The role of the National Multiple Sclerosis Society
The National MS Society has the Edward M Dowd Personal Advocate Program in place that is that is designed to pick up where traditional neurologic care cannot go—into patients’ homes and daily lives. In this article, we outline the goals of the program, consider successful and unsuccessful outcomes that have occurred since the program’s inception, and examine the factors that contribute to success or failure for any given patient.
In 2016, Edward M Dowd (diagnosed with MS in 1993) gave the National MS Society a $3 million-grant to be used specifically for case management services, with the goal of increasing independence and quality of life for people with MS whose health and safety are compromised by limited knowledge and/or the inability to access the care and resources they need. He had experienced first-hand how difficult it can be to identify and utilize services, access quality care, and accomplish even the most basic activities of daily living with MS. He wanted other patients with MS with more limited resources to have the care and support they need to lead full, safe, comfortable, and productive lives.
Case management, as defined at the National MS Society and supported by the Edward M Dowd Personal Advocate Program, is one component of the National MS Society’s MS Navigator® Service. MS Navigators respond, on a daily basis, to the complex challenges faced by individuals with MS and their family members. Through a centralized service delivered via phone calls, emails, or online chats, highly trained MS Navigators determine each individual’s needs and provide information, referrals for healthcare and local services, support and crisis management, as well as benefits- and employment-counseling.
However, there are limitations to a Navigator’s ability to help someone remotely, particularly if the individual (or the care partner) cannot specify the need(s), is feeling overwhelmed, has significant mood or cognitive problems, is at immediate risk, or is simply unable to take the steps necessary to access available benefits or services. What is missing is the opportunity to see people in their home environment.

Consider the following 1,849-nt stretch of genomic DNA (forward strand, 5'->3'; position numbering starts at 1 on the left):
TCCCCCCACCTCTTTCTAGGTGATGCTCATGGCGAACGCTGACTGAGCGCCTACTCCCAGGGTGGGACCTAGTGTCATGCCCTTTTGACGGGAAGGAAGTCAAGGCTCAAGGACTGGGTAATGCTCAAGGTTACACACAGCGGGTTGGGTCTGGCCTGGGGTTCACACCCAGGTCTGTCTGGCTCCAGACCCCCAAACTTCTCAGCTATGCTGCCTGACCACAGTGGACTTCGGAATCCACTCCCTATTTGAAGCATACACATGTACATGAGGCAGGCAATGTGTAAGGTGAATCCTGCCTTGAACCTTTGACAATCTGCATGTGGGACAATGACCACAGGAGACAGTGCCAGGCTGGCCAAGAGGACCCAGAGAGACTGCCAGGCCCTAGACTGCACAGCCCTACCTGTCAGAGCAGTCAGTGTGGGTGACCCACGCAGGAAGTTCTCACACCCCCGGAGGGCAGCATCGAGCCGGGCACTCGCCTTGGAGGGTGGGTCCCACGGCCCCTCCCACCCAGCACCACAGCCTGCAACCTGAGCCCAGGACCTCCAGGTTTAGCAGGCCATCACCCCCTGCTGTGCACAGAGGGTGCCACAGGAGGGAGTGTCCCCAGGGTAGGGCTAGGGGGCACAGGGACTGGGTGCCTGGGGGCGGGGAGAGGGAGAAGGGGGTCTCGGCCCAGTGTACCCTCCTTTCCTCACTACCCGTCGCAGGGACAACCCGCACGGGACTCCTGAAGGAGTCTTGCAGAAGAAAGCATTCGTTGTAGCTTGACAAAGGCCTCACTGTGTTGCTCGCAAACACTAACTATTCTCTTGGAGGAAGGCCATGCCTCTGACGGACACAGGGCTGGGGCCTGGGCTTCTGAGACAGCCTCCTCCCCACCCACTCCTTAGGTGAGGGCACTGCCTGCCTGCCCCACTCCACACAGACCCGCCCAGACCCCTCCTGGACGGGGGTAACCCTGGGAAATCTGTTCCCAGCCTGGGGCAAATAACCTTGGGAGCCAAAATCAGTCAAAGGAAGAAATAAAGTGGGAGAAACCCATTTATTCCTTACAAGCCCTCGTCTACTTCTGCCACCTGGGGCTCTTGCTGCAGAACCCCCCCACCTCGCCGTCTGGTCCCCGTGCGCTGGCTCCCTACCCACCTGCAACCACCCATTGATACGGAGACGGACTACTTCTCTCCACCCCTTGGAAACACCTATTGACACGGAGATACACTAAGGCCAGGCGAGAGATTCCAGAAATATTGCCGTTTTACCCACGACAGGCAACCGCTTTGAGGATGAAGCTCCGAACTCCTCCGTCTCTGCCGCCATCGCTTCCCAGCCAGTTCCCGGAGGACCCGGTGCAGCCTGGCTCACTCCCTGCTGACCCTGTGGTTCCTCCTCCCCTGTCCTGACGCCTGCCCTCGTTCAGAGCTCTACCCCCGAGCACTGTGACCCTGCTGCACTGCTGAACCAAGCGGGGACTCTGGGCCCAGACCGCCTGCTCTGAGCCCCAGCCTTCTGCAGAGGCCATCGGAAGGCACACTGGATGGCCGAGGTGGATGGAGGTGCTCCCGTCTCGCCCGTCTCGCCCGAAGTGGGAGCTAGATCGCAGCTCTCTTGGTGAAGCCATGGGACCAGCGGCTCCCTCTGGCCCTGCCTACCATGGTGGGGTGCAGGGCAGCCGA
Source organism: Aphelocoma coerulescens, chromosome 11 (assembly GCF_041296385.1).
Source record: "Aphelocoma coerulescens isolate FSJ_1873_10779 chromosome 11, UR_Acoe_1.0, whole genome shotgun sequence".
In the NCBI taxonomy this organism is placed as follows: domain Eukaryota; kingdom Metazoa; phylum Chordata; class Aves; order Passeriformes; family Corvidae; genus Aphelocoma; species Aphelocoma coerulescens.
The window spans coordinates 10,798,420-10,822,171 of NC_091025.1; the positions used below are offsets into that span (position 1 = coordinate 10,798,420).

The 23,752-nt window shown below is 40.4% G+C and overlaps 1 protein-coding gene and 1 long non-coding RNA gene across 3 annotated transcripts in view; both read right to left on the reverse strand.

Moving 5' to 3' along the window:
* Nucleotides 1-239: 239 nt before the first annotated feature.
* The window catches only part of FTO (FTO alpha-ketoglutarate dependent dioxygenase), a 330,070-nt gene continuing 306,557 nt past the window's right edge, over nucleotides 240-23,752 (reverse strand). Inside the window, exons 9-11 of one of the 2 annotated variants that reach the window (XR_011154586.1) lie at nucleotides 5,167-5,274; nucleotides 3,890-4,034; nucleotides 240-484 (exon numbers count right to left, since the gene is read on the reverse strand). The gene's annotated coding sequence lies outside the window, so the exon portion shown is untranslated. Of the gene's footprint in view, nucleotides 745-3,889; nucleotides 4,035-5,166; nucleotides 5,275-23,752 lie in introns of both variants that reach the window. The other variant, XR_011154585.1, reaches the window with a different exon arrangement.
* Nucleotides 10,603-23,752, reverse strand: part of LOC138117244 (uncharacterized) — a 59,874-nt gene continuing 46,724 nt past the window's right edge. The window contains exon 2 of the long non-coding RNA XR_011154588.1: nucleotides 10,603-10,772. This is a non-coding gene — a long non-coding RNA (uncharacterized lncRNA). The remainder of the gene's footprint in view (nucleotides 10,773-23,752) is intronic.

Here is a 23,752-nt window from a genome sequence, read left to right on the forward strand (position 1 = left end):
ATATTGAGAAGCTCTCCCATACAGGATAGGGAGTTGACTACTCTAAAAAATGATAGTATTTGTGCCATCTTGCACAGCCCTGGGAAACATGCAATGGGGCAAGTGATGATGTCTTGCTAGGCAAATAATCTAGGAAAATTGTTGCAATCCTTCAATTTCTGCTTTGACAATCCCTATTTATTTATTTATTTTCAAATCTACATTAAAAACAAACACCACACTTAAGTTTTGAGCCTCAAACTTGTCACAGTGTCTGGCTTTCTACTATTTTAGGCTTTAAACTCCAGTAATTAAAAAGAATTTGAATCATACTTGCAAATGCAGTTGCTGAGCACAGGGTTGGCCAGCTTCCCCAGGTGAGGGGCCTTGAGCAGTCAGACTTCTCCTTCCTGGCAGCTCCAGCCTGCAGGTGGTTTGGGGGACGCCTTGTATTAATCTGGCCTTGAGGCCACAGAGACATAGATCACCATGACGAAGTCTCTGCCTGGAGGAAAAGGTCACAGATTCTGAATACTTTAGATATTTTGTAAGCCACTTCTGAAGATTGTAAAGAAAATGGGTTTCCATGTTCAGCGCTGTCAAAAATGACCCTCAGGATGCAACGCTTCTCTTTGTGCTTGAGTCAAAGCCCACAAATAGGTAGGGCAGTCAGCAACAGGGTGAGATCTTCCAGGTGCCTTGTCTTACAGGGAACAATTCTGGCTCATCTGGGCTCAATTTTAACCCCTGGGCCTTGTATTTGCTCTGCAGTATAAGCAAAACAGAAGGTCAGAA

In prior years, case management was handled by individual National MS Society chapters in different parts of the country, using different eligibility criteria, delivery models, and data collection strategies. To address this variability, the National MS Society determined that a centralized case management strategy was needed across the country.
The program is administered centrally, with standardized policies and procedures, data collection, and training requirements for contracted case managers (CMs). The services, which are free for people with MS, are delivered locally by contracted CMs (most often nurses or social workers) who have greater familiarity with state and local resources and easier access to individuals’ homes. To ensure that these individuals have an adequate understanding of MS, each CM is required to complete a three-part educational program prior to receiving any referrals.
The training is accessed through the National MS Society’s online learning and development platform in a self-paced format. Part one provides an overview of the disease, with an emphasis on the symptoms of MS that may create challenges in the case management process. Part two covers the processes and procedures that each CM is expected to use, as well as procedures for protecting confidentiality, and reporting neglect or abuse. Part three reviews the potential impact of MS—financial, emotional, social—on individuals and families, and provides tools and resources to help address those issues.
When an individual’s needs go beyond what the MS Navigator is able to provide by telephone or online, that person is eligible for case management. The most common indicators for case management include:
- multiple urgent issues;
- inability for family to cope or provide care;
- isolation or other health or safety risks;
- lack of home care or adequate housing;
- inability to identify needs; and
- potential of admission to a long-term care facility.
At the present time, approximately 2% of the 50,000 people who contact an MS Navigator in a year are transitioned to the case management program.The CM conducts a home visit that allows for a complete assessment of the situation and makes it possible to address issues already identified by a Navigator, as well as issues that only become apparent during in-person contact and a full standardized assessment.
Case management at the National MS Society is defined as a short-term, intensive service that lasts on average 4–6 months. It is designed to meet immediate needs while identifying and implementing longer-term, sustainable solutions leading to greater safety, independence, and quality of life.
Targeted timeline and process
The targeted timeline and process for each case is as follows:
- within 3 days of receiving the referral, the contracted CM attempts to schedule a home visit within 5–7 business days;
- within 5 days of the initial visit, the CM completes and submits an Assessment, Consent for Information, and mutually agreed-upon Goal Plan to the Society;